Friday, March 29, 2013

"LIfe Is Funny (In Five Easy Steps)"

Backstory:  A few years ago, I received a check made out in Canadian money for about fourteen thousand dollars.  (For a closed Canadian insurance policy.)  When I went to deposit that check into my account, the bank teller informed me I’d be required to pay a “service charge” of four hundred dollars.  Four hundred dollars.  For converting a Canadian check into American money.  I am determined never to pay such an exorbitant charge again.

1.     I receive a check made out in Canadian money for fifteen thousand dollars.  (For a closed forty year-old Canadian mutual fund.)  The current exchange rate reveals that Canadian money is worth more than American money.  

2.     After conferring with my accountant, I endorse the check, and I send it to my brother in Toronto, requesting him to deposit it into his account, have them cut him a check for the “conversion amount” in American money (for which his bank charges ten dollars), endorse the check, and return it to me.  This strategy will allow me to avoid the outrageous four hundred dollar “service charge” demanded by my bank.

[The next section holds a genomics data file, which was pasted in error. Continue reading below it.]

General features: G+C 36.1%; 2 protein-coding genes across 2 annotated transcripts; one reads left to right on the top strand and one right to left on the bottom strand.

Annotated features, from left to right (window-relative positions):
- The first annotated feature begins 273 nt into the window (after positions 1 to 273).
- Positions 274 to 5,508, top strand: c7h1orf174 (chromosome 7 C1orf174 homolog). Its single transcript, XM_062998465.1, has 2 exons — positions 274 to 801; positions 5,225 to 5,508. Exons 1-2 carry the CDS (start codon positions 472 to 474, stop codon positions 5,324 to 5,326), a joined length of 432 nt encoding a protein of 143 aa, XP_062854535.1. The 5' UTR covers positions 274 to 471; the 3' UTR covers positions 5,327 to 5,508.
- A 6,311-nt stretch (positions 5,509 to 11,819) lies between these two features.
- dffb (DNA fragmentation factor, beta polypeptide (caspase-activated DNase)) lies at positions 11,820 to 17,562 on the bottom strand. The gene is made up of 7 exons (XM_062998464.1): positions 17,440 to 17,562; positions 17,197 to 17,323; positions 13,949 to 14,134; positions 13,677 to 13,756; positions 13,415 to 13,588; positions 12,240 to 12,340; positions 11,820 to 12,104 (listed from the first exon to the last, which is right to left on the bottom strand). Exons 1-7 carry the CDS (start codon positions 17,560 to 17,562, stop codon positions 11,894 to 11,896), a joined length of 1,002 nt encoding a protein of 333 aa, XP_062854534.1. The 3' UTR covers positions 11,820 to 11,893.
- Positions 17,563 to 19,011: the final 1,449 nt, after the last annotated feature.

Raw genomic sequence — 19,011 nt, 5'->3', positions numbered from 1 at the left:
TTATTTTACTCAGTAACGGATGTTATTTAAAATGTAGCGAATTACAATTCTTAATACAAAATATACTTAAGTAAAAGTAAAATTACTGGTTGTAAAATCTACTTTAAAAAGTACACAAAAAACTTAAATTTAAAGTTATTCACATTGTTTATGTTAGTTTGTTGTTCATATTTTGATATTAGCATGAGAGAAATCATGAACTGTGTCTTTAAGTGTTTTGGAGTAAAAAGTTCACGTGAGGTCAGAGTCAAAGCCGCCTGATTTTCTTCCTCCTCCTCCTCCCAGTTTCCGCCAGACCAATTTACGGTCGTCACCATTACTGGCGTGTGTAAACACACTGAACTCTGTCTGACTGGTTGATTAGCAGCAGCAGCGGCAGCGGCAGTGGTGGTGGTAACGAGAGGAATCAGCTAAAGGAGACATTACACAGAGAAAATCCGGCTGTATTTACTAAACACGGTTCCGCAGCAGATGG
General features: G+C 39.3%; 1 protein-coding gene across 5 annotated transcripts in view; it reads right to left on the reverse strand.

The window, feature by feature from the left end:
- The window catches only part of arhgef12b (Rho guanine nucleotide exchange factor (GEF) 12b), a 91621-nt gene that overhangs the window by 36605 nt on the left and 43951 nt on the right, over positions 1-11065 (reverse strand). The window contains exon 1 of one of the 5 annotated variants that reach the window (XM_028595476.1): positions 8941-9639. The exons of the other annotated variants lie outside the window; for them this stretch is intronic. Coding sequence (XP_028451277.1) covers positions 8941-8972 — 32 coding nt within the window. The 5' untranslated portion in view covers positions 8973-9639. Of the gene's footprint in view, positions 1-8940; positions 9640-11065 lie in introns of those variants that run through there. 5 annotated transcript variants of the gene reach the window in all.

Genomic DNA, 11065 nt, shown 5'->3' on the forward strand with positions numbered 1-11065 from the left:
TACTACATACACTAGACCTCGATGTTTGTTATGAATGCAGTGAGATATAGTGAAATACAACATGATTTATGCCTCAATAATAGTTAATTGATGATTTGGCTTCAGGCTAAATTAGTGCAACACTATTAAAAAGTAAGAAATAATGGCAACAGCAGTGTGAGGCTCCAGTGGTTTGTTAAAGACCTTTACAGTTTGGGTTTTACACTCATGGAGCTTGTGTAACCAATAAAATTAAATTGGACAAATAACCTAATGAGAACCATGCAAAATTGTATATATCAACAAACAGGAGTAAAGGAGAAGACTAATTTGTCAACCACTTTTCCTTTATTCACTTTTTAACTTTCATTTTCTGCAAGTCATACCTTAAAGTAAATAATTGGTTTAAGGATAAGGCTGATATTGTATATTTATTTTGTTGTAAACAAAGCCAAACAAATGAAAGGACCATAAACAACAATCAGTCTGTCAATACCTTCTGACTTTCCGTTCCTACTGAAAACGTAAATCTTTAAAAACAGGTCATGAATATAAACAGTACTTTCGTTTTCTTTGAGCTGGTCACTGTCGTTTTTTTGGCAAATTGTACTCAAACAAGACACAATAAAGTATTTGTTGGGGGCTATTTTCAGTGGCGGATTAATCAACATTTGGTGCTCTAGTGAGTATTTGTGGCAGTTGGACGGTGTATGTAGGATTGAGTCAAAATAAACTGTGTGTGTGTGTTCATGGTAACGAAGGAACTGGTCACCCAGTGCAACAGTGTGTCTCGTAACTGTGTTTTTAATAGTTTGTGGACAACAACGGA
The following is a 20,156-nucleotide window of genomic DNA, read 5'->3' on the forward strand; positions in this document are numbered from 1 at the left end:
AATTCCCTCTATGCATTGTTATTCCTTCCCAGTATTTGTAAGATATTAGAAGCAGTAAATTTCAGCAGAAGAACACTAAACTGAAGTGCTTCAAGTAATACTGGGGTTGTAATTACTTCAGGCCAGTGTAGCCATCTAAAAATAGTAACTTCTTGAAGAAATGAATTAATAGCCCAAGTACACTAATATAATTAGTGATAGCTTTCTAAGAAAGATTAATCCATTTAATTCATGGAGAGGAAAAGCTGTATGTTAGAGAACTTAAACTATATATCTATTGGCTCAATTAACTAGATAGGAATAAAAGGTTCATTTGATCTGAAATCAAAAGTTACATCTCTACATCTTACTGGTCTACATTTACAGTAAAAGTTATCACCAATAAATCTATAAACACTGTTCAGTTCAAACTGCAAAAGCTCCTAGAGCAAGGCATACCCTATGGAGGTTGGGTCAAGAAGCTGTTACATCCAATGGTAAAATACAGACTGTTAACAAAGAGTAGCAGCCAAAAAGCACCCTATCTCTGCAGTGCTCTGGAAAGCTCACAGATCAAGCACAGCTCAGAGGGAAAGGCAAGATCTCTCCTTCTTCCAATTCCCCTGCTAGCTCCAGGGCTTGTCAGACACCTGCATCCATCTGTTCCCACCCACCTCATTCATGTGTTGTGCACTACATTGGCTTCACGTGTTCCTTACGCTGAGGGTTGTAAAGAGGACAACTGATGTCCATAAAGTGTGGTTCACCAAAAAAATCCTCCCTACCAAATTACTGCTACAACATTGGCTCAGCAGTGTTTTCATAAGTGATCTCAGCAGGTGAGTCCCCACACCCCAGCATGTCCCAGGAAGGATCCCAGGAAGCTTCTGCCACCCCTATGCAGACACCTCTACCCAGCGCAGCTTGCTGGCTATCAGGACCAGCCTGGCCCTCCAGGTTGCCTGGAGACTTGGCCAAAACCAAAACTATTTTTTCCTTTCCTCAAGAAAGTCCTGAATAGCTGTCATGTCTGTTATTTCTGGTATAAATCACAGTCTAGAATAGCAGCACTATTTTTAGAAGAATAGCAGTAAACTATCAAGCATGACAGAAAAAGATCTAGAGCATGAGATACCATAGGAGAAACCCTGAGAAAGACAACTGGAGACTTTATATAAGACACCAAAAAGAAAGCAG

3.     The plan is foiled, however, when, lacking verification of my identity, my brother’s bank refuses to accept the check.

4.     In the interim, I call my bank, ready to fight the four hundred dollar “service charge.”  A representative informs me that my bank hadn't elicited a charge for exchange rate services for some time.  Greatly relieved, I inform my brother that the issue had been resolved, and I ask him to return the check to me.

5.     I receive the returned check, and I deliver it to my bank.  It turns out that, during the interceding period, the exchange rate has changed, and Canadian money is now worth less than American money.  In the end, the amount deposited into my account is fifteen thousand dollars, minus the “conversion amount”

Which at this time,

Is four hundred dollars.

1 comment:

Mac said...

The moral of the story is... the bank will screw you one way or the other. When you go down they'll screw you even more. When they go down you'll bail them out via your taxes.